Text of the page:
We might roll our eyes when people proclaim a “new year, new me” mantra, but with the poor track record of most New Year’s resolutions, we have the right to be a little sceptical. It’s rare to hear of someone actually keeping their resolution for the whole year. We see gyms get crowded in January, a giant spike in #MondayMotivation posts on social media, and more smoking cessation and weight loss ads on TV. It all dies down a month or two into the new year. So how can we keep that motivated, ready-for-change attitude going? By making a plan. Accomplishing any type of goal requires a plan with certain steps. These six tips we’re about to give are essentially six steps of a goalkeeping plan. Follow them, and you’ll have a much higher chance of keeping your resolution!


1. Set a clear goal.

The first thing you need to do is start thinking about your New Year’s resolution as a goal, not just a whim. You may have heard the term SMART goal before. SMART is an mnemonic acronym that stands for specific, measurable, achievable, realistic, and timely. Your goal should meet all of these criteria in order to be considered a good or a smart goal. For example, “I want to lose weight” is not a smart goal. Instead, “I want to lose 20 pounds by July” gives you a specific goal that you can measure and achieve in a realistic, timely manner. To take this goal a step further, you could add in a specific meal plan and workout schedule. Revisit your New Year’s goal and see if it meets all the SMART goal criteria.

Colorful explanation of SMART goals

Infographic by Dungdm93 via Wikimedia Commons, CC BY-SA 4.0


2. Let people know about your goals.

Accountability is an important part of keeping a goal. By letting other people around you know what goals you’ve set for the new year, you’ll create a sense of obligation to stick to what you’ve told them or otherwise look like a fraud. Choose who you share your goals with carefully. Make sure they are positive, uplifting people who care about you. A co-worker you’re close with, your best friend, or a parent might be a good choice. They’ll want to see you succeed and be there to offer support and encouragement.


3. Track your progress.

Going back to SMART, we’re going to talk about the importance of making your goal measurable. A measurable goal allows you to track your progress. Keeping a written log makes your progress concrete. Find out what element of your goal is quantifiable. It might be pounds lost or a tally of how many times you resisted a cigarette craving. If you’re trying to start a new habit, like flossing your teeth, keep a log of all the nights you did or did not floss. Looking at your tracked progress will give you a clear indication of how you’re doing.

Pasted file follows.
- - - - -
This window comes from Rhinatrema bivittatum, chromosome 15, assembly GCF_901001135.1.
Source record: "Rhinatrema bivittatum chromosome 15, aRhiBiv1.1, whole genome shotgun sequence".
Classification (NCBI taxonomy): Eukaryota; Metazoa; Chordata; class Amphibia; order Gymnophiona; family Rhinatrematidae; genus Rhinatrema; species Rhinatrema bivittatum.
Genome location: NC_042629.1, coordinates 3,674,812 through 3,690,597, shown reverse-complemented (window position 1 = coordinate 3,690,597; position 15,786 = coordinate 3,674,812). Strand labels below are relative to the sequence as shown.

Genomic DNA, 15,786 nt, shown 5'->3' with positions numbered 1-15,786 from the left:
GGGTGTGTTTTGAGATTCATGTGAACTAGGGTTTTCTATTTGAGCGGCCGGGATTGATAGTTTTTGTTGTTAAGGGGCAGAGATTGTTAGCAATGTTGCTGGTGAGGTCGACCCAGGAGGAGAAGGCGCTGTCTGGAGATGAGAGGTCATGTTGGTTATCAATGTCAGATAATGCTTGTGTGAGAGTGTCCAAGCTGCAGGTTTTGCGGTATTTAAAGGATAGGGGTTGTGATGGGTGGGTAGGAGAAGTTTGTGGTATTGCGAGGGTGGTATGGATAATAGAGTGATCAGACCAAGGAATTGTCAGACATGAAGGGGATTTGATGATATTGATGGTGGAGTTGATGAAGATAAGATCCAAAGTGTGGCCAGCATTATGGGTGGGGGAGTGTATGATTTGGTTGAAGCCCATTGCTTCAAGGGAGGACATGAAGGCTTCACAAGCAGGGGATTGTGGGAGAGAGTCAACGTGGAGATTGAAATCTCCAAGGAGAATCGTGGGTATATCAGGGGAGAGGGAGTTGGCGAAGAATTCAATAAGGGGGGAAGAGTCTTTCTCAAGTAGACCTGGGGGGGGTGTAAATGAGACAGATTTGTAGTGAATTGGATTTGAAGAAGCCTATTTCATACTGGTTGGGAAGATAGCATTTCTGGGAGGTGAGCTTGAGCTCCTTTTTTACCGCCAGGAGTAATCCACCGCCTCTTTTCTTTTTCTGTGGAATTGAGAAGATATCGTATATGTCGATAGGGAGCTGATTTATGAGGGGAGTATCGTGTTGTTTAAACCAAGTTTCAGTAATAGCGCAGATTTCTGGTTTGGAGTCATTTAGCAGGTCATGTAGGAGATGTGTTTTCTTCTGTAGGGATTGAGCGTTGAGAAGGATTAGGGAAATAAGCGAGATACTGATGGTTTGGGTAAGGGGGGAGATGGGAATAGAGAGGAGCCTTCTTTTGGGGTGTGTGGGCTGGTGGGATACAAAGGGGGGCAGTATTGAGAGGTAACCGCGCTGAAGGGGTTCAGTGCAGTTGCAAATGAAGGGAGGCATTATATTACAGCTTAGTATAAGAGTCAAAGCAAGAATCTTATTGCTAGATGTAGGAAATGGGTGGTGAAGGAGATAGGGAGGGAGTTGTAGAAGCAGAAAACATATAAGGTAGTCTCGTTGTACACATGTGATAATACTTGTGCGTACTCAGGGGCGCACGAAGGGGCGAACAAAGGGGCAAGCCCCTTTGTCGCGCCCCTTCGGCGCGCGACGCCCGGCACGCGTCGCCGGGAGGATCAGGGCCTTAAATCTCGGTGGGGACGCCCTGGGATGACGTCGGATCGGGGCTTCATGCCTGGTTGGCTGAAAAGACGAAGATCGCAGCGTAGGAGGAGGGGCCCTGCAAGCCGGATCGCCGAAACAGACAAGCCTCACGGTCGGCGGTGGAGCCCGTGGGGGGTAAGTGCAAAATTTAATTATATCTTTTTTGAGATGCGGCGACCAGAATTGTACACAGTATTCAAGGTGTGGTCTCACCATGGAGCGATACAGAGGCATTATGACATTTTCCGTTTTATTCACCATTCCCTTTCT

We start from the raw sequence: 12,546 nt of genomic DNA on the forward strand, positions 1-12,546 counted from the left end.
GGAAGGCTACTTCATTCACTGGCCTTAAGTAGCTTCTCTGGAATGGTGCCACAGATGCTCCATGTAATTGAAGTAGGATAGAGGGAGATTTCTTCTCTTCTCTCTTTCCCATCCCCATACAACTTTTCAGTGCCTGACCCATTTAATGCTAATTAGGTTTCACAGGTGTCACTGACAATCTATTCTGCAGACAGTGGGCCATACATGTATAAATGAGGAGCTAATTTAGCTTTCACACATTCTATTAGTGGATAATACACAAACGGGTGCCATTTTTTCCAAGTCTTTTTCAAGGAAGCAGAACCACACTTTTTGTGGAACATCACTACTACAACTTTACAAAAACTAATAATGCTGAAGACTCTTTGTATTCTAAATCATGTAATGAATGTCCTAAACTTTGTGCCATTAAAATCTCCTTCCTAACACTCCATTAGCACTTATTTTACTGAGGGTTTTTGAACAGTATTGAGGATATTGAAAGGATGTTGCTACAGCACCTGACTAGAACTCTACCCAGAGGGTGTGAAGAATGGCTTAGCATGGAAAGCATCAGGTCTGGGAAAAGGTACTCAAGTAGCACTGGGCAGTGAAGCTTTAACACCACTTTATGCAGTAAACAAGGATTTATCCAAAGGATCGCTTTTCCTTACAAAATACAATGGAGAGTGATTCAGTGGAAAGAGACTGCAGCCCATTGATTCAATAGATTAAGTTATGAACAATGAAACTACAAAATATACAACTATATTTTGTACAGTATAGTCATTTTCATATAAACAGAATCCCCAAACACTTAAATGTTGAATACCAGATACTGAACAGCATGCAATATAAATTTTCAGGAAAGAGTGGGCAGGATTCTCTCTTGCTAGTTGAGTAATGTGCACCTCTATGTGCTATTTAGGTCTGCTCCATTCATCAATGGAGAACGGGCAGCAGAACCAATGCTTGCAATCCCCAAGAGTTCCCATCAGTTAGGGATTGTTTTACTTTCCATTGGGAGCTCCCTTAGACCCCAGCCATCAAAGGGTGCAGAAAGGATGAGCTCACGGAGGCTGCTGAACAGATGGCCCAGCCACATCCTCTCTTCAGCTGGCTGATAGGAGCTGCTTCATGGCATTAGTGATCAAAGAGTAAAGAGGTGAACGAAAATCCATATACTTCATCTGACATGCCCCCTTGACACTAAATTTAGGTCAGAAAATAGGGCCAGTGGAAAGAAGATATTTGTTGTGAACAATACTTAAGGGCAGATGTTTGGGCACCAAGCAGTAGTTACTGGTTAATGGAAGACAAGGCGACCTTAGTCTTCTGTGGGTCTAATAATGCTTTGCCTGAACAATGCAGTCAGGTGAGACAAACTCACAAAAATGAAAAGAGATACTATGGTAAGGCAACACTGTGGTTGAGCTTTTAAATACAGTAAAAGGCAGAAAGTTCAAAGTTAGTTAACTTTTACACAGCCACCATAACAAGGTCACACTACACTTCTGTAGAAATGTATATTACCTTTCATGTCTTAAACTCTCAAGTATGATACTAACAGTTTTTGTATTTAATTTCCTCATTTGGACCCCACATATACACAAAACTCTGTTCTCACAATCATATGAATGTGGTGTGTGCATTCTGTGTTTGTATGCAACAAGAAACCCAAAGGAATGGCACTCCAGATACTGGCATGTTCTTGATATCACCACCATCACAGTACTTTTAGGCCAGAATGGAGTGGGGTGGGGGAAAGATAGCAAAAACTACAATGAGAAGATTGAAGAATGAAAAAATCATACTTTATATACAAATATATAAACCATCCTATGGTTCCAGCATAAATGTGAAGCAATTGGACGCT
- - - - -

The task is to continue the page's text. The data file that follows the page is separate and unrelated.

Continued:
Person writing notes in a journal


4. Be patient.

Research has found it takes an average of 21 days to form a new habit. It can take even longer to reach a goal, especially a career or lifestyle goal, which requires months to years of commitment. Remind yourself that no one accomplishes anything overnight, even if it looks like they did. There’s always a struggle, perseverance, and hard work behind any accomplishment. If you don’t see changes or progress as quickly as you want, be patient and keep going. As more time goes by, you’ll be able to look back and see that you were making little bits of progress each day. Little daily acts add up to big changes by the end of the year.


5. Set reminders.  

A common excuse for not following through on a New Year’s resolution is forgetting what you decided to work on in the first place. We get swept away by work, school, friends, and family because that’s just how life goes. Focusing on ourselves is difficult when there are many other things demanding our attention. To keep the focus on you and your goal, set reminders. You can set reminders on your phone or calendar. You can leave sticky notes around the house or in your car. Set little reminders in places you’ll be sure to see them to keep you on track.


6. If you make a mistake, don’t give up.

If you want to succeed, you can’t be afraid to fail. Failure is actually a prerequisite to success! Learning what doesn’t work is a great way to get one step closer to discovering what does. If you make a mistake, slip up, or mess up on keeping your New Year’s resolution, don’t give up. Every mistake is a learning opportunity. So, learn from your mistakes and move on. Don’t hold onto it or beat yourself up about it. Don’t dwell on it for too long, and once you’re ready, try again.